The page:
The Paul Page: this sight that was begun and is run by Mark Mattison is dedicated to the discussion of the so-called "New Perspective on Paul". Briefly, this deals with endeavoring to understand Paul and his writings from within his own Jewish historical context. There are many flavors and aspects of this topic and this web-sight offers a huge number of excellent articles from many different perspectives on this entire debate.

The next four web-sites listed on the right hand column are primarily devoted to detailed and academic research and study of the scriptures. They are all excellent for that purpose and taken together they seem to offer an almost limitless supply of information, leads, and links to serious biblical study.

Finally, I list a brief outline of a work by Phillip Johnson who was the driving force behind the intelligent design movement. This is a summary of the basic principles of intelligent design in contrast to those of Darwinian evolution. I know of no better resource for understanding the basics of the debate. This is followed by a web-site run by the Discovery Institute devoted to Intelligent Design and gives access to most of the major books, articles, blogs, etc. associated with this school of thought. Anyone willing to take the time to explore this sight and the related sights to which it links will find a wealth of information on this timely and extremely important topic.

I hope to start blogging on a weekly basis aiming at Mondays. I hope you'll check in and I look forward to hearing from you and growing together with you in Christ.

Richie Temple


Dec. 25, 2009

Christmas Day and the Gospel of Life

The Gospel of John is often called the "the Gospel of Life". It is not a biography of the life of Jesus. Instead, it is a presentation of God's plan of salvation being effected by God himself through the creative and redemptive work of his own "Word" - through which God first creates the world and through which God eventually brings salvation to the world in the human person of his unique Son, Jesus Christ our Lord. The blessings of this redemption, salvation and "life" are thus made available to the entire world and can be received by anyone who freely chooses to accept and believe "that Jesus is the Christ, the Son of God, and that by believing you may have life in his name." The beauty of the message of this "Gospel of life" deserves to be front and center on this Christmas day when we celebrate the coming into the world of God's unique Son. Following are some key sections in the Gospel of John which present the story-line from beginning to end:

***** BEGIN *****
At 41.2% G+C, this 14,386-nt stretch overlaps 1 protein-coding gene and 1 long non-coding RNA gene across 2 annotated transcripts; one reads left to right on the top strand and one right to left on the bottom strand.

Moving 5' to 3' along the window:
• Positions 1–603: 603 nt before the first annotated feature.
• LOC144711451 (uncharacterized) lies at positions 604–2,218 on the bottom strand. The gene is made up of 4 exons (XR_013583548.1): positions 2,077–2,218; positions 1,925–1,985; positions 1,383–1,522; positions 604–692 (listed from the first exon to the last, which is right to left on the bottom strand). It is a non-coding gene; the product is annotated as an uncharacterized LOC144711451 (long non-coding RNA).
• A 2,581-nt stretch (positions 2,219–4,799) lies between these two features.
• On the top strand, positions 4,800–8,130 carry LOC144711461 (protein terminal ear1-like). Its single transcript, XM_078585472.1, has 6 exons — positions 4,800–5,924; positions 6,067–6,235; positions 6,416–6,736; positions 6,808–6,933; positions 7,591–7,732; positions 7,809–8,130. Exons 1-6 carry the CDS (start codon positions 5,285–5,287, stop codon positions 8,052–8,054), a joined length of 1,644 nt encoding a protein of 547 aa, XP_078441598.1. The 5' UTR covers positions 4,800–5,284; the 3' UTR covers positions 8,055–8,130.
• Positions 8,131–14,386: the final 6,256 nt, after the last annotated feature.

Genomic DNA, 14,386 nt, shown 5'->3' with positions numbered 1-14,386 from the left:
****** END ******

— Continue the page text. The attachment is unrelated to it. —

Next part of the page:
John 1:

1 In the beginning was the Word, and the Word was with God, and the Word was God. 2 He was with God in the beginning. 3 Through him all things were made; without him nothing was made that has been made. 4 In him was life, and that life was the light of all people. 5 The light shines in the darkness, and the darkness has not overcome it.

6 There was a man sent from God whose name was John. 7 He came as a witness to testify concerning that light, so that through him all might believe. 8 He himself was not the light; he came only as a witness to the light.

9 The true light that gives light to everyone was coming into the world. 10 He was in the world, and though the world was made through him, the world did not recognize him. 11 He came to that which was his own, but his own did not receive him. 12 Yet to all who did receive him, to those who believed in his name, he gave the right to become children of God— 13 children born not of natural descent, nor of human decision or a husband's will, but born of God.

14 The Word became flesh and made his dwelling among us. We have seen his glory, the glory of the one and only [Son], who came from the Father, full of grace and truth.

15 (John testified concerning him. He cried out, saying, "This is he of whom I said, 'He who comes after me has surpassed me because he was before me.' ") 16 Out of his fullness we have all received grace in place of grace already given. 17 For the law was given through Moses; grace and truth came through Jesus Christ. 18 No one has ever seen God, but the one and only [Son], who is himself God [in his self-revelation] and is in closest relationship with the Father, has made him known. (John 1:1-18 TNIV).

John 3:

16 For God so loved the world that he gave his one and only Son, that whoever believes in him shall not perish but have eternal life. 17 For God did not send his Son into the world to condemn the world, but to save the world through him. 18 Whoever believes in him is not condemned, but whoever does not believe stands condemned already because they have not believed in the name of God's one and only Son. 19 This is the verdict: Light has come into the world, but people loved darkness instead of light because their deeds were evil. 20 All those who do evil hate the light, and will not come into the light for fear that their deeds will be exposed. 21 But those who live by the truth come into the light, so that it may be seen plainly that what they have done has been done in the sight of God. (John 3:16-21 TNIV).